Another proposed explanation is that the term, often expressed as ‘talk to one like a Dutch uncle,’ originated in the early 19th century as an allusion to the sternness and sobriety attributed to the Dutch. Dutch behavior is defined in the book ‘Culture Shock! Netherlands: A Survival Guide To Customs and Etiquette’ as ‘practical, direct, outspoken, stubborn, well-organized, blunt and thinking they are always right.’ Another book that advocates this theory is ‘The UnDutchables,’ which assigns comparable characteristics: ‘not lacking in self-esteem … caught up in a cycle of endless envy … always speak their mind … frank, obstinate, blunt,’ basically summed up by the phrase ‘the natives thrive on shaking their fingers at and scolding each other.’
Dog-whistle politics is political messaging employing coded language that appears to mean one thing to the general population but has an additional, different or more specific resonance for a targeted subgroup. The phrase is often used as a pejorative, because of the inherently deceptive nature of the practice and because the messages are frequently coded because they are distasteful to the general populace. The analogy is to a dog whistle, whose high-frequency whistle is heard by dogs but inaudible to humans.
The term can be distinguished from ‘code words’ used in some specialist professions, in that dog-whistling is specific to the political realm. The messaging referred to as the dog-whistle has an understandable meaning for a general audience, rather than being incomprehensible.read more »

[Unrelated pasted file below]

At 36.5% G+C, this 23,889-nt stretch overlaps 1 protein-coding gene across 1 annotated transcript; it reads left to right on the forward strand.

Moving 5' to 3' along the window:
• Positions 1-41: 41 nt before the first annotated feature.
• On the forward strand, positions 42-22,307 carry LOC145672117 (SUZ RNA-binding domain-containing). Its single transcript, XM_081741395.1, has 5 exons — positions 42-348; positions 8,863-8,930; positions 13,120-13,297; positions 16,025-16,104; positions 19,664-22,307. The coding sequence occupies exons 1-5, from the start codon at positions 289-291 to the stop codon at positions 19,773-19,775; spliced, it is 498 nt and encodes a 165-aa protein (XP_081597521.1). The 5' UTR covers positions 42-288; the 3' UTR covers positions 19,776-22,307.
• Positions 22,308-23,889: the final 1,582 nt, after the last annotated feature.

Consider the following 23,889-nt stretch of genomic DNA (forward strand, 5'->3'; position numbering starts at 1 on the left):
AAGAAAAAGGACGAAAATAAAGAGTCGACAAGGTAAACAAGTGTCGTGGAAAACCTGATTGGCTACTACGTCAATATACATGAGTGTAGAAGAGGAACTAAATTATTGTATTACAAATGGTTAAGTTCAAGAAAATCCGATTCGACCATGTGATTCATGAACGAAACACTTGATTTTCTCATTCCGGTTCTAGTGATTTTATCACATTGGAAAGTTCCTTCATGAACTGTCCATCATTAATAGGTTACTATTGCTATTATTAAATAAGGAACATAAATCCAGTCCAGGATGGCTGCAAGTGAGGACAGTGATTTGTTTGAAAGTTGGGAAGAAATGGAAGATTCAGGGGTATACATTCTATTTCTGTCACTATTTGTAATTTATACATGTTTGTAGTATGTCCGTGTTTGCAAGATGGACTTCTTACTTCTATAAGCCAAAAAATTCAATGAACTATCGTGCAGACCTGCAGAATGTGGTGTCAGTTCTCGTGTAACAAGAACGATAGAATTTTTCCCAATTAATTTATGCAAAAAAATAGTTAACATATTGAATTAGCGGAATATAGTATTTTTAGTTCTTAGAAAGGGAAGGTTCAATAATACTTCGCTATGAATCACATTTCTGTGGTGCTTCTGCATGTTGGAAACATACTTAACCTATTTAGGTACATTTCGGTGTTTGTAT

Holy Roller is a derogatory term for some Christian churchgoers of the Methodist, Holiness, and Pentecostal traditions. The term is sometimes used derisively by those outside these denominations, as if to describe people literally rolling on the floor in an uncontrolled manner. However, those within these Wesleyan traditions have reclaimed it as a badge of honor; for example William Branham wrote: ‘And what the world calls today holy-roller, that’s the way I worship Jesus Christ.’ Gospel singer Andrae Crouch stated, ‘They call us holy rollers, and what they say is true. But if they knew what we were rollin’ about, they’d be rollin’ too.’